During World War II, Roger Hall joined the Office of Strategic Services, the forerunner of today's Central Intelligence Agency. He spent some time instructing agents in the USA, then underwent agent training himself before deploying to Europe. There he had the interesting experience of being dropped by parachute behind enemy lines - only to find out that General Patton's troops had advanced more rapidly than expected, so that he and his team were actually dropped behind Allied lines. Notwithstanding this farcical introduction to combat, he proceeded to do good work elsewhere in Europe.
In 1957 he published a book about his experiences with the OSS titled "You're Stepping on my Cloak and Dagger".
It was (and remains) extremely funny, poking an irreverent middle finger at traditional "military men" and filled with misadventures and the lighter side of military and clandestine operations. In his foreword to a new edition of the book, Adam Bernstein commented:
I met with Hall and told him that many people admitted his book was the only one they had ever stolen from the library. That cheered him for hours. He had previously heard that young Central Intelligence Agency recruits were warned, book held high, “We don’t want this to ever happen again.” Hall loves that story and anything else that seems to confound convention. His favorite tale of wartime spying occurred in Nazi-occupied France. A colleague in the Office of Strategic Services, the wartime precursor to the CIA, had been asked to destroy a German tank sitting at a key crossroads. No one in the French Resistance could get close enough. Dressed like a French peasant and fluent in German, the OSS man approached the tank and yelled, “Mail!” When the tank lid opened, he tossed in two grenades. Mission accomplished.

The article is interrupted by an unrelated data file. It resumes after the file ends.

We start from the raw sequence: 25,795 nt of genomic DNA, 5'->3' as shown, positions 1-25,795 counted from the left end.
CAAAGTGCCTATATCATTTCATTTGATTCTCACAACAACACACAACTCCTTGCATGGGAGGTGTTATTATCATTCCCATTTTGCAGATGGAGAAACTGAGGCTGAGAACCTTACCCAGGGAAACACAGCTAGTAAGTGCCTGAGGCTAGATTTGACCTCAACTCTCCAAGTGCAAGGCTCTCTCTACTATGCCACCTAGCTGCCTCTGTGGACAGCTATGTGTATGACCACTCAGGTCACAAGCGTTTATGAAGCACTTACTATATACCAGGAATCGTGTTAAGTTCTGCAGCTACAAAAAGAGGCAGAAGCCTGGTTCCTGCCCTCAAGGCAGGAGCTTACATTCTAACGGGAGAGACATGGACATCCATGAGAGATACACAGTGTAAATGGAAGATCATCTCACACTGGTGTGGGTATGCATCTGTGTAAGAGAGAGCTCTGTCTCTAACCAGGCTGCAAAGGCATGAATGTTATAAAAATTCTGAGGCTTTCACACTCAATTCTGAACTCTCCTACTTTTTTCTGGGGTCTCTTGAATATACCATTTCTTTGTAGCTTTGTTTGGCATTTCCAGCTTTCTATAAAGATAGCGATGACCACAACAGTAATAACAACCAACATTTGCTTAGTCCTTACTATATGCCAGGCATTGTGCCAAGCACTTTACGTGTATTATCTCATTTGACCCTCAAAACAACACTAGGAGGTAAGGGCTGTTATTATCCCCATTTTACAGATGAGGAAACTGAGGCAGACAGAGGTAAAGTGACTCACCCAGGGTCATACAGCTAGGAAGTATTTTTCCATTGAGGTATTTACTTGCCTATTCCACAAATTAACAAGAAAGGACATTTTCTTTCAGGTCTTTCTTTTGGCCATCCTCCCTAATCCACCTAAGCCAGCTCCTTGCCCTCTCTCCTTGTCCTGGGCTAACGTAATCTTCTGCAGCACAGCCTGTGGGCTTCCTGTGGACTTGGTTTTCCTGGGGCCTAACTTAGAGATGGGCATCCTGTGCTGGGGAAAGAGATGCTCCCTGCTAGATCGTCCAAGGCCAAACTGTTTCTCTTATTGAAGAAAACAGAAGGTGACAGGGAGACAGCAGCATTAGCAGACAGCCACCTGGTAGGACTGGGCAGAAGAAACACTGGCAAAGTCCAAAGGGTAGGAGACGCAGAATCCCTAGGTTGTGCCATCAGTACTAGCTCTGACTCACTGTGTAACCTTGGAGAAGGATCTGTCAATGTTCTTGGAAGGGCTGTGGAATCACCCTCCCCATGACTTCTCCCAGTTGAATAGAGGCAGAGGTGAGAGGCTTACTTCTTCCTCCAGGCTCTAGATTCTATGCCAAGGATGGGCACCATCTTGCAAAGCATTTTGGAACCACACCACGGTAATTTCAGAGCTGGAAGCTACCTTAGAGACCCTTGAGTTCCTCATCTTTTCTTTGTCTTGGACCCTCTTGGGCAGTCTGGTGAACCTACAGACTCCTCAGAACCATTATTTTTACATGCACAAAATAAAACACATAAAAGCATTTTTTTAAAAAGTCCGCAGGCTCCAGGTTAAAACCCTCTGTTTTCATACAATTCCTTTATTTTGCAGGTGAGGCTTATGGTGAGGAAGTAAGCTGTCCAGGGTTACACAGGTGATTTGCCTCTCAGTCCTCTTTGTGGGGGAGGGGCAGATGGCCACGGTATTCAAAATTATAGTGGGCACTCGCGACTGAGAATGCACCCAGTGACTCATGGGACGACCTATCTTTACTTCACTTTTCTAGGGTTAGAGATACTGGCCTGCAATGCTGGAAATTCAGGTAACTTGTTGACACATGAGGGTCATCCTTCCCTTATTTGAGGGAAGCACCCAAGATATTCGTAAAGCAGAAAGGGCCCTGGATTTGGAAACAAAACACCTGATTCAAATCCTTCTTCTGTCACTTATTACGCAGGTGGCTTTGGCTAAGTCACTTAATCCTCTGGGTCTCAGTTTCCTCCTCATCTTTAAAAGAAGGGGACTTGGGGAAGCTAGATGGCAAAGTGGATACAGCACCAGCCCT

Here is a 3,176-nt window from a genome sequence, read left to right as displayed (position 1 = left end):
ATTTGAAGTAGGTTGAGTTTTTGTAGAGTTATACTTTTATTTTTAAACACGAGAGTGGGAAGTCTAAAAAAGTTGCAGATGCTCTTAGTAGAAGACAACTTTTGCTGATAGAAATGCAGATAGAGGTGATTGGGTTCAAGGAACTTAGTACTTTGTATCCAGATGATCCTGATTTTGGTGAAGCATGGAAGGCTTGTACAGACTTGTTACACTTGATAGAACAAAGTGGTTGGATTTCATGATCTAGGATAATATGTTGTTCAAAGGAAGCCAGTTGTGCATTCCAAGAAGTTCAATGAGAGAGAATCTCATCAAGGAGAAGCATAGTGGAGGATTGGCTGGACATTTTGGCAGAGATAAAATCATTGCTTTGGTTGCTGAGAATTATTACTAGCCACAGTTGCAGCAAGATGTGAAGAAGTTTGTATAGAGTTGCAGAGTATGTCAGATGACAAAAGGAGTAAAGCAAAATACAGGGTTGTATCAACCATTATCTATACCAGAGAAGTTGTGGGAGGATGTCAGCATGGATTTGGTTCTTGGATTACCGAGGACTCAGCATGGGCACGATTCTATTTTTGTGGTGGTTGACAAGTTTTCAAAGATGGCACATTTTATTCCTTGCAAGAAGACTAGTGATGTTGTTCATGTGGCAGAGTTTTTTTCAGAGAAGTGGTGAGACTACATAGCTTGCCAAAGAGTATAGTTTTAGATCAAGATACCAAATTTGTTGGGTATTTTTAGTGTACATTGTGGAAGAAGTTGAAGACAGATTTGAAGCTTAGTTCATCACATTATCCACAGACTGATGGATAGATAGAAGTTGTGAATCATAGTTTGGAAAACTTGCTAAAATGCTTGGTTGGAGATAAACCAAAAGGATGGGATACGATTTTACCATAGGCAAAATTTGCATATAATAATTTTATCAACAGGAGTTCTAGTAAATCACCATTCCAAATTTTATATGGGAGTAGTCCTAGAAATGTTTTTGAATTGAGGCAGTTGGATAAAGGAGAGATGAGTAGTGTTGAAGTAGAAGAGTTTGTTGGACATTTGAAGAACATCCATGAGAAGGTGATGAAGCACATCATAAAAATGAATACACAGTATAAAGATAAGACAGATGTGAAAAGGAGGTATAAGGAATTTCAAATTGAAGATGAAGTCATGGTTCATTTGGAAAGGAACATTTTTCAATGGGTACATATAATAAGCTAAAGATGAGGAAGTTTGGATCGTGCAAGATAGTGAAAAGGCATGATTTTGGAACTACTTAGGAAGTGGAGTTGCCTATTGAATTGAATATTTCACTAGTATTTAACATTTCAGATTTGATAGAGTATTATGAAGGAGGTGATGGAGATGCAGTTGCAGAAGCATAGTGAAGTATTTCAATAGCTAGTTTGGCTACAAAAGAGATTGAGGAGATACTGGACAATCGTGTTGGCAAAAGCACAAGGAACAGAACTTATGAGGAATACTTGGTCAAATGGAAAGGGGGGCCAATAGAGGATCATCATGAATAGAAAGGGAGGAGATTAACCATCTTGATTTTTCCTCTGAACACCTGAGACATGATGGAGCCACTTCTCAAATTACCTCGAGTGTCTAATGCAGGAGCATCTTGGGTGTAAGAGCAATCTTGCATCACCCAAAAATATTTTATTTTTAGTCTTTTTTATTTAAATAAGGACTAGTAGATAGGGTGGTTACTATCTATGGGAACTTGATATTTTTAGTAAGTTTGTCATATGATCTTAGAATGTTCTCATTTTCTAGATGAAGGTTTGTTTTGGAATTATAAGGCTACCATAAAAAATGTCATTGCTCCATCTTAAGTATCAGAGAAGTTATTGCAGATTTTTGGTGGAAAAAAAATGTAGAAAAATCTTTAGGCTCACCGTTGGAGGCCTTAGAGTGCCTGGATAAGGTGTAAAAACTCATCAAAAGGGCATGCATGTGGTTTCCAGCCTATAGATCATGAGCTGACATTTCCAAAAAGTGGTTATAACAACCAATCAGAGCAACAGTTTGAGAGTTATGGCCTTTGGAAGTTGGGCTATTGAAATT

OSS founder William “Wild Bill” Donovan had sought just such “glorious amateurs” for clandestine work. He was interested less in formal military expertise than in recruiting agents who could use their wits and find innovative ways, in sticky situations, to win the war. The OSS seemed an ideal match for Roger Wolcott Hall, who joked that he otherwise was destined for execution by firing squad in the regular Army.
The book is howlingly funny in parts, and is one of the most enjoyable memoirs of World War II - or any war - that I've had the pleasure of reading. I'll probably put up more of it in future editions of "Saturday Morning Snippet". Here, to begin with, are some of then-Lieutenant Hall's early experiences with the OSS, first as an instructor in military matters, and then as a student of clandestine warfare.
MY NEW station, Area “B”—the letter reputedly stood for “By God, it’s a long way from nowhere”—was lost and gone up in the mountains of western Maryland. It could claim proximity to one thing, President Roosevelt’s retreat, “Shangri La” [today known as Camp David], which was farther up the road and considerably less accessible, being surrounded night and day by a battalion of trigger-happy Marines. They seldom fired more than twice before yelling “Halt!”